Many cultures have their own traditions and expectations when it comes to weddings. We watched The Big Day on Netflix and took a deep dive into the looks of several Indian weddings. The Big Day was a great inspiration and got us thinking. Ultimately, we were so excited by it, this is part one of a series.
Not all weddings are created equal, regardless of culture. The weddings in The Big Day are examples of why the wedding industry in India is thriving, a wedding is one of the most important days in a couple’s life and they spare no expense setting it off right. The jewelry is gorgeous and incredibly intricate, which is what I have come to expect from Indian weddings, but the jewelry in The Big Day takes it over the top.
What I love about the jewelry worn in many Indian weddings is that it is all-important and all intentional. Yes, it’s beautiful and it elevates the wearer’s look, but that is only part of the reason it’s worn. Jewelry can be such an amazing storyteller, it gives us so much insight once you learn to look for all the symbols jewelry can carry with it. Here are a few examples of the different pieces of jewelry and what they can symbolize. I emphasize “can” because not everything means the same things exactly to different people, and that is not the message that we are implying. This is a general overview, there are many different backgrounds in India, from faiths to regions, that all are in play when it comes to wedding traditions.
ADORNING THE BRIDE
The process of adornment, or Solah Shringar, is a ritual in and of itself. There is an order that things go into place, bestowing gifts of beauty and divinity on the wearer. Not all modern-day Indian brides adhere to the practice of Solah Shringar, opting for a less regimented bejeweling. Solah Shringar means Sixteen Embellishments and is referenced in ancient texts. Every piece could be its own blog post because there are so many varieties that are all amazing.
In some cultures, earrings are a talisman that protects the wearer from evil. There are acupuncture/acupressure benefits from the weight of earrings as well. It is considered a matter of health, spirit, body, and beauty to have amazing, intricate earrings. Earrings are often chosen to match the necklace and to complement the hairstyle, as well as in contrast to the color of the dress. It is a complex coordinated effort, that pays off in dividends of beauty.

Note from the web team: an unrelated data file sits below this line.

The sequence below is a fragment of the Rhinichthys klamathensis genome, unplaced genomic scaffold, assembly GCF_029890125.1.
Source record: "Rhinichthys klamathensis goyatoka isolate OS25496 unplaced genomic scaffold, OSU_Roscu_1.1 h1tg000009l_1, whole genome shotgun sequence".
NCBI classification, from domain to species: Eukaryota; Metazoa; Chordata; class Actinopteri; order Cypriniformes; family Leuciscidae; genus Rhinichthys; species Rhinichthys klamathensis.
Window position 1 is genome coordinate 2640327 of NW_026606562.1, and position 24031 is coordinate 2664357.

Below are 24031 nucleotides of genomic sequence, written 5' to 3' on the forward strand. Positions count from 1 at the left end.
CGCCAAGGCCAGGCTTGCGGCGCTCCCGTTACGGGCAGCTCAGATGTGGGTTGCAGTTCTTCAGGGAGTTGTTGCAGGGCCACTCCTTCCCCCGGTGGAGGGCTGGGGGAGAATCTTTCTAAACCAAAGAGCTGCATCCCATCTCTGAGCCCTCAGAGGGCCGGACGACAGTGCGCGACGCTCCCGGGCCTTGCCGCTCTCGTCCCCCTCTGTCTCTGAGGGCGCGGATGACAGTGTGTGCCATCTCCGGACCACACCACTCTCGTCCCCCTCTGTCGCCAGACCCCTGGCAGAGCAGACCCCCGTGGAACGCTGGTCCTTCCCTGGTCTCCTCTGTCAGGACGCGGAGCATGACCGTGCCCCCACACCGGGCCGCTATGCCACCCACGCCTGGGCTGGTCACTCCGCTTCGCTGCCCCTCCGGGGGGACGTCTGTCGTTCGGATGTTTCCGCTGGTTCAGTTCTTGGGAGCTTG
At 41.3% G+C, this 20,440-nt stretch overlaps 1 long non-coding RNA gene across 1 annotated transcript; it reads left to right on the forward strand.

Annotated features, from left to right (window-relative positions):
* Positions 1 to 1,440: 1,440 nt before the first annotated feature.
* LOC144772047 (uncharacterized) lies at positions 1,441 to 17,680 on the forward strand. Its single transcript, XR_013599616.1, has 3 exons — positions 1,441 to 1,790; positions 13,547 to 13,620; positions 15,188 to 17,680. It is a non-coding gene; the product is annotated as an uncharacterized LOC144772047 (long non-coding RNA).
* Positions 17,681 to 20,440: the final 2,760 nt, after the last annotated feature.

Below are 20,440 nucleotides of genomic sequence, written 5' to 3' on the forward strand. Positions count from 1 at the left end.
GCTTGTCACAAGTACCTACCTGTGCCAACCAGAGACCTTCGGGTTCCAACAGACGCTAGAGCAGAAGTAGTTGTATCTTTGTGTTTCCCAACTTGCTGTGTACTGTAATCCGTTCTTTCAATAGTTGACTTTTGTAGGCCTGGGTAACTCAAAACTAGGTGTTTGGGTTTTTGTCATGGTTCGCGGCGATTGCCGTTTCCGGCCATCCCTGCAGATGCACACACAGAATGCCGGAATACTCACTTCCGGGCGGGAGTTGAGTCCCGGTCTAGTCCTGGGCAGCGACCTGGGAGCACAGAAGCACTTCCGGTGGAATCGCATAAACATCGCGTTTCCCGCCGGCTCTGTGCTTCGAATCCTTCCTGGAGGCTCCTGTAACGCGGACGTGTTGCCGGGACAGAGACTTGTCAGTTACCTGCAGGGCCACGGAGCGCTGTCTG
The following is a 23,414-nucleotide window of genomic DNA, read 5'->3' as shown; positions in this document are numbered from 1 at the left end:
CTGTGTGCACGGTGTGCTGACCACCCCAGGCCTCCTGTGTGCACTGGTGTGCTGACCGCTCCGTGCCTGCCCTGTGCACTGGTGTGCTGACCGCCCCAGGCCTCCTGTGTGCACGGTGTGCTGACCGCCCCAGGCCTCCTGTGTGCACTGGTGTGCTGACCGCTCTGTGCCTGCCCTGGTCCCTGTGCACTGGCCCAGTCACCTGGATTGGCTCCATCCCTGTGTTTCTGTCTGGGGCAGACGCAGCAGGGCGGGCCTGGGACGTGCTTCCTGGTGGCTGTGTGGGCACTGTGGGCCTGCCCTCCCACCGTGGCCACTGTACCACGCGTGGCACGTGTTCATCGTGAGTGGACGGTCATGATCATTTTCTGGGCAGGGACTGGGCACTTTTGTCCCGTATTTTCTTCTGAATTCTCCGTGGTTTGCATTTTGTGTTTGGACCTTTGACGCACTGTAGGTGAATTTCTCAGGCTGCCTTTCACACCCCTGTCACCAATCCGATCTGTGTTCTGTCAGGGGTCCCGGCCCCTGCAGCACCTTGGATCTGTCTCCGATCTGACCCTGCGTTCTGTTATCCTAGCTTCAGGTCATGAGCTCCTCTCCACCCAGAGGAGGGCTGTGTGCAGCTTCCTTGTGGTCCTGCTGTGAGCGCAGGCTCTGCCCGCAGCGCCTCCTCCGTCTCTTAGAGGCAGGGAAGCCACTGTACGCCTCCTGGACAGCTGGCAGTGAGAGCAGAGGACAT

This is worn over the middle part of the wearer’s hair to have the gilded end displayed on the forehead. They can be varying styles, sizes, and designs but it creates a stunning effect either way. There are a few symbolic meanings for the Maang Tikka, including that it awakens the third eye. The Maang Tikka is also another protection against evil. The bottom line is that it creates a distinctly beautiful look, and the size that is worn should be based on the size of the forehead of the wearer. The earrings, Maang Tikka, and necklace are often made as a set so that they create a uniform look. Some brides add another head adornment called a Paasa Maang Tikka, which is worn to the side. The Paasa Maang Tikka is traditionally reserved for Muslim brides, but several brides of differing faiths have taken to wearing the lovely look. These are just a couple of the styles of Maang Tikka available, the final look is up to the wearer.
There is a lot more to cover, and we are excited to discuss it with you. We’d love to hear about your experiences, and the traditions that are part of your experience; no matter where you are from. Please share with us, and we may feature your story in an upcoming blog.
We would love for some of the brides in our community to jump in and tell us about the significance of your wedding pieces, and show off some pics of the set you wore! Click the comments button below.
Written by Kayti Kawachi